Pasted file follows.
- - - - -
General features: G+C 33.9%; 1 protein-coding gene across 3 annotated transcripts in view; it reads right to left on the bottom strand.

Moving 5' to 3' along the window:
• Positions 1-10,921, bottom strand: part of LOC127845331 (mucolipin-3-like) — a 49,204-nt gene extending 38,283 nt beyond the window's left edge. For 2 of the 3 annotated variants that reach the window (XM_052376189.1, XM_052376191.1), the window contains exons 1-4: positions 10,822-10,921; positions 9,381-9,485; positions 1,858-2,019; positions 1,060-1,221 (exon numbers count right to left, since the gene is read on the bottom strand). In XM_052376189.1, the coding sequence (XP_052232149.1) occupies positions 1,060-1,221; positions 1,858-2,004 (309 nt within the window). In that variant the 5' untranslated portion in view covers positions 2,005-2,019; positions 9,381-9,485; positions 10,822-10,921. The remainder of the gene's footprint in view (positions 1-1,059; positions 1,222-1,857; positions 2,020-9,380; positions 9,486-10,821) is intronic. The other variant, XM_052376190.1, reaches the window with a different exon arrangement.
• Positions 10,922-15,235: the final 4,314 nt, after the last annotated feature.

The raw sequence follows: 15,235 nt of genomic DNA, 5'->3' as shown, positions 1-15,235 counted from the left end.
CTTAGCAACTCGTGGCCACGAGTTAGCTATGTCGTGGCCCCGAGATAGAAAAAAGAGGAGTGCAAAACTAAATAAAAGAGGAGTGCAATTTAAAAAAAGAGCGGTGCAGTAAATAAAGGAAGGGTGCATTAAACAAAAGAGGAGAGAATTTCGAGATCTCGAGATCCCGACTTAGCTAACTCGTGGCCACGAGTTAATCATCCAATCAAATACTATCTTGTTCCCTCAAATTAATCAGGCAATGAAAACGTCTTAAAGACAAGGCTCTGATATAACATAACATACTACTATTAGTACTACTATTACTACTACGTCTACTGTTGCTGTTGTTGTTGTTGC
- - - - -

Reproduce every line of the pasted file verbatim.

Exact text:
General features: G+C 33.9%; 1 protein-coding gene across 3 annotated transcripts in view; it reads right to left on the bottom strand.

Moving 5' to 3' along the window:
• Positions 1-10,921, bottom strand: part of LOC127845331 (mucolipin-3-like) — a 49,204-nt gene extending 38,283 nt beyond the window's left edge. For 2 of the 3 annotated variants that reach the window (XM_052376189.1, XM_052376191.1), the window contains exons 1-4: positions 10,822-10,921; positions 9,381-9,485; positions 1,858-2,019; positions 1,060-1,221 (exon numbers count right to left, since the gene is read on the bottom strand). In XM_052376189.1, the coding sequence (XP_052232149.1) occupies positions 1,060-1,221; positions 1,858-2,004 (309 nt within the window). In that variant the 5' untranslated portion in view covers positions 2,005-2,019; positions 9,381-9,485; positions 10,822-10,921. The remainder of the gene's footprint in view (positions 1-1,059; positions 1,222-1,857; positions 2,020-9,380; positions 9,486-10,821) is intronic. The other variant, XM_052376190.1, reaches the window with a different exon arrangement.
• Positions 10,922-15,235: the final 4,314 nt, after the last annotated feature.

The raw sequence follows: 15,235 nt of genomic DNA, 5'->3' as shown, positions 1-15,235 counted from the left end.
CTTAGCAACTCGTGGCCACGAGTTAGCTATGTCGTGGCCCCGAGATAGAAAAAAGAGGAGTGCAAAACTAAATAAAAGAGGAGTGCAATTTAAAAAAAGAGCGGTGCAGTAAATAAAGGAAGGGTGCATTAAACAAAAGAGGAGAGAATTTCGAGATCTCGAGATCCCGACTTAGCTAACTCGTGGCCACGAGTTAATCATCCAATCAAATACTATCTTGTTCCCTCAAATTAATCAGGCAATGAAAACGTCTTAAAGACAAGGCTCTGATATAACATAACATACTACTATTAGTACTACTATTACTACTACGTCTACTGTTGCTGTTGTTGTTGTTGC